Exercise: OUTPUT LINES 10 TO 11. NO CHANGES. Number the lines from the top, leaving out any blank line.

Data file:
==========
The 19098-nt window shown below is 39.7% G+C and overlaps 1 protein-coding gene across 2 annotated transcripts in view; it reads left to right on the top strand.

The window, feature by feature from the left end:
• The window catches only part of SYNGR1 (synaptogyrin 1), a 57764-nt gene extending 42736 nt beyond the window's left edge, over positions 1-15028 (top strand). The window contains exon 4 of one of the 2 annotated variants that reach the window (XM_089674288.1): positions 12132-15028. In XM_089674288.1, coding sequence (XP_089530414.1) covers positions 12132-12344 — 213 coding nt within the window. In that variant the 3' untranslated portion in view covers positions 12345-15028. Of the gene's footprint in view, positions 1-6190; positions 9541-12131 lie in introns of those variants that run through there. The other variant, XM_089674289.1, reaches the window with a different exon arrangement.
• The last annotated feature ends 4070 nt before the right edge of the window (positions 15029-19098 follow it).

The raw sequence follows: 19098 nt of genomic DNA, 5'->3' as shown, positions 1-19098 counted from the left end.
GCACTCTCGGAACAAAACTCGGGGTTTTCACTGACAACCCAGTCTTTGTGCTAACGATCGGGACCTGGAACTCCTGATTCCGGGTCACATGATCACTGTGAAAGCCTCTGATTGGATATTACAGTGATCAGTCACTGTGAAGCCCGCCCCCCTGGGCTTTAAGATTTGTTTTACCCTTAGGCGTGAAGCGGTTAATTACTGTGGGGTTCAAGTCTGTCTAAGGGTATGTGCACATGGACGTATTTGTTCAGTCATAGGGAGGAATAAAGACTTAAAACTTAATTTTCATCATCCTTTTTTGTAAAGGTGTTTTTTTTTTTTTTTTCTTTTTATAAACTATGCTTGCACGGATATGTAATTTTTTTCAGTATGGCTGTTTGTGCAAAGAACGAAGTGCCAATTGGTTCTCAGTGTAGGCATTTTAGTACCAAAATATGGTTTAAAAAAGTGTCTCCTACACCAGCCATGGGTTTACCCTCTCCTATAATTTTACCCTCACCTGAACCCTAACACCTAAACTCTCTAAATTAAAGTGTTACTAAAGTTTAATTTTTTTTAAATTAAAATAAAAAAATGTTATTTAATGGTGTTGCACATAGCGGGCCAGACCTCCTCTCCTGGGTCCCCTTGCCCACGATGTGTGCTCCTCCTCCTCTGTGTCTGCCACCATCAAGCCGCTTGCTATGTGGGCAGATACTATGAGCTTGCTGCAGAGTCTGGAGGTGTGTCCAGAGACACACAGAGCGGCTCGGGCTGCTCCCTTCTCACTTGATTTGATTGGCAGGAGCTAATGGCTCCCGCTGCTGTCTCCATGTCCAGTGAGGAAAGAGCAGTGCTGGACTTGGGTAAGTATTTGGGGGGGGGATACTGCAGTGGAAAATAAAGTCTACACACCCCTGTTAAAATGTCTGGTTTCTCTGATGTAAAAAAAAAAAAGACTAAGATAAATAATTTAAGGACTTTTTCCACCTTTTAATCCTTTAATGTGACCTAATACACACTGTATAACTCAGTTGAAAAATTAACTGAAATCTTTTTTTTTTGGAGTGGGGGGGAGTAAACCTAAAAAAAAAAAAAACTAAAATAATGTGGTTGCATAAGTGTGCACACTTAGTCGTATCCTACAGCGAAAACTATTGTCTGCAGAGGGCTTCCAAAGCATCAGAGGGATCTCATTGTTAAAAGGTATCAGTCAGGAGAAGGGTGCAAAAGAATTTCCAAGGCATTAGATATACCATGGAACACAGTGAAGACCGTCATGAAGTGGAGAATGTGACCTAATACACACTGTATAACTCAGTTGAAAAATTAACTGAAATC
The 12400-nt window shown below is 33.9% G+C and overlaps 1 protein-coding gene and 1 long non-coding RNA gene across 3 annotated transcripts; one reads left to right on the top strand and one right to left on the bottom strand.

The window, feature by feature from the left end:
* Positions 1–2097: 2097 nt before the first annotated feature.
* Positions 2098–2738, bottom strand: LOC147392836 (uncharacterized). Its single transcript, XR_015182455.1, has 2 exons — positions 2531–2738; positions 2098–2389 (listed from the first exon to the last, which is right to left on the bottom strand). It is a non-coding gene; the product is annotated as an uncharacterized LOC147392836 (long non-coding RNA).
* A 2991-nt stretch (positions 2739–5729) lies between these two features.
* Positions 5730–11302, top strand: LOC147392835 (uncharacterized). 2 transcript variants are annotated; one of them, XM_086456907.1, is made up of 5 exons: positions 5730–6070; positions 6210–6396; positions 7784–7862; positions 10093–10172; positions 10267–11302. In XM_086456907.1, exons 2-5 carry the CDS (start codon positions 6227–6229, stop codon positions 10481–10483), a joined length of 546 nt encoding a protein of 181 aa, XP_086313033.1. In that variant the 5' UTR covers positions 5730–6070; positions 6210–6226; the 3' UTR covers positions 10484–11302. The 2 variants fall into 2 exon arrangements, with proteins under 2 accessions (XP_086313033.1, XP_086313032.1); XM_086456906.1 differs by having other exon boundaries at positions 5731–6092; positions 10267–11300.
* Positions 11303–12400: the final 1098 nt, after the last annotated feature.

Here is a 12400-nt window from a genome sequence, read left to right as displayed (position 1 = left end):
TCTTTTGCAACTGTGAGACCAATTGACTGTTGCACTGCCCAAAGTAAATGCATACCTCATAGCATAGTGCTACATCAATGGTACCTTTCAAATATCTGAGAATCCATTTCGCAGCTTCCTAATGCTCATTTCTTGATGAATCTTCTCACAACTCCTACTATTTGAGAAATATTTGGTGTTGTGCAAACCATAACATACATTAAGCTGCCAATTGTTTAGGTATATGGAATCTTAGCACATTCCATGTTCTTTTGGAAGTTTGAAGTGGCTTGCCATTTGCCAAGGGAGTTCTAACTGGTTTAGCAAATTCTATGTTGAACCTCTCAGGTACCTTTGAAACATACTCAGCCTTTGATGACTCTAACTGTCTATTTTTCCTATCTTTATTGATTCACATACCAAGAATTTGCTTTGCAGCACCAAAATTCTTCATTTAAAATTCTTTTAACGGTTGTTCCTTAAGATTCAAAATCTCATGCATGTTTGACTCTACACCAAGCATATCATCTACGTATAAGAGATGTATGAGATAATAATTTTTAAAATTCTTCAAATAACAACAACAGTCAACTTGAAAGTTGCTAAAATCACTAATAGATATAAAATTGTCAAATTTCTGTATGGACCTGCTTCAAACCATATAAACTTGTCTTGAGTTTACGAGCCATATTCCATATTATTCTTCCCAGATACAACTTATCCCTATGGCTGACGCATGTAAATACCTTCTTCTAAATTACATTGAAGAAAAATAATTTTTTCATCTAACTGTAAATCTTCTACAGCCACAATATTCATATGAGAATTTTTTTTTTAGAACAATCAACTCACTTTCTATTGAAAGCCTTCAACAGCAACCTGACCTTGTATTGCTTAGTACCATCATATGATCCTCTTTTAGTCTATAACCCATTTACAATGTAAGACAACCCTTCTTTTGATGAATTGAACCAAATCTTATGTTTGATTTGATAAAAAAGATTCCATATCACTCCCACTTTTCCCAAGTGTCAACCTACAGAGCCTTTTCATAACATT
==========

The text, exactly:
* Positions 2098–2738, bottom strand: LOC147392836 (uncharacterized). Its single transcript, XR_015182455.1, has 2 exons — positions 2531–2738; positions 2098–2389 (listed from the first exon to the last, which is right to left on the bottom strand). It is a non-coding gene; the product is annotated as an uncharacterized LOC147392836 (long non-coding RNA).
* A 2991-nt stretch (positions 2739–5729) lies between these two features.